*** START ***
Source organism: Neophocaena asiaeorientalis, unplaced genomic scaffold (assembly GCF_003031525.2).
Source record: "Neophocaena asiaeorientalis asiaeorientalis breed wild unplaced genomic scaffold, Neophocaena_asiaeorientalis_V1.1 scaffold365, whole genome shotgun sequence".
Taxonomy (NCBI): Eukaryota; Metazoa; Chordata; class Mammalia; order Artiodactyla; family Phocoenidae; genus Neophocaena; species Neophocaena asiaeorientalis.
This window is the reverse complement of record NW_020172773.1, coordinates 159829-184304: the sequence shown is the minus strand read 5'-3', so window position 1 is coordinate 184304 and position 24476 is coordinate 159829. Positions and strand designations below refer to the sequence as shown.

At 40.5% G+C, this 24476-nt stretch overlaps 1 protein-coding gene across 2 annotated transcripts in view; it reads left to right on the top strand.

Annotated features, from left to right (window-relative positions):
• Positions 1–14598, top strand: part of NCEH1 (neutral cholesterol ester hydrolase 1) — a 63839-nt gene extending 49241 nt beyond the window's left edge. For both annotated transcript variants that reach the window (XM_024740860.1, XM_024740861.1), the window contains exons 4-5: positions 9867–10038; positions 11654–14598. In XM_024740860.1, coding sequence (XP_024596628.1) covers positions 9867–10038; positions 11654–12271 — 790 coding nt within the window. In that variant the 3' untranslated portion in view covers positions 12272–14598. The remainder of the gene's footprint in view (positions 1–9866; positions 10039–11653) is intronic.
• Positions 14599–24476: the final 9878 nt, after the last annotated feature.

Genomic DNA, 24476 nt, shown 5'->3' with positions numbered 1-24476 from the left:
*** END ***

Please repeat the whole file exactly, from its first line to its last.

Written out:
Source organism: Neophocaena asiaeorientalis, unplaced genomic scaffold (assembly GCF_003031525.2).
Source record: "Neophocaena asiaeorientalis asiaeorientalis breed wild unplaced genomic scaffold, Neophocaena_asiaeorientalis_V1.1 scaffold365, whole genome shotgun sequence".
Taxonomy (NCBI): Eukaryota; Metazoa; Chordata; class Mammalia; order Artiodactyla; family Phocoenidae; genus Neophocaena; species Neophocaena asiaeorientalis.
This window is the reverse complement of record NW_020172773.1, coordinates 159829-184304: the sequence shown is the minus strand read 5'-3', so window position 1 is coordinate 184304 and position 24476 is coordinate 159829. Positions and strand designations below refer to the sequence as shown.

At 40.5% G+C, this 24476-nt stretch overlaps 1 protein-coding gene across 2 annotated transcripts in view; it reads left to right on the top strand.

Annotated features, from left to right (window-relative positions):
• Positions 1–14598, top strand: part of NCEH1 (neutral cholesterol ester hydrolase 1) — a 63839-nt gene extending 49241 nt beyond the window's left edge. For both annotated transcript variants that reach the window (XM_024740860.1, XM_024740861.1), the window contains exons 4-5: positions 9867–10038; positions 11654–14598. In XM_024740860.1, coding sequence (XP_024596628.1) covers positions 9867–10038; positions 11654–12271 — 790 coding nt within the window. In that variant the 3' untranslated portion in view covers positions 12272–14598. The remainder of the gene's footprint in view (positions 1–9866; positions 10039–11653) is intronic.
• Positions 14599–24476: the final 9878 nt, after the last annotated feature.

Genomic DNA, 24476 nt, shown 5'->3' with positions numbered 1-24476 from the left: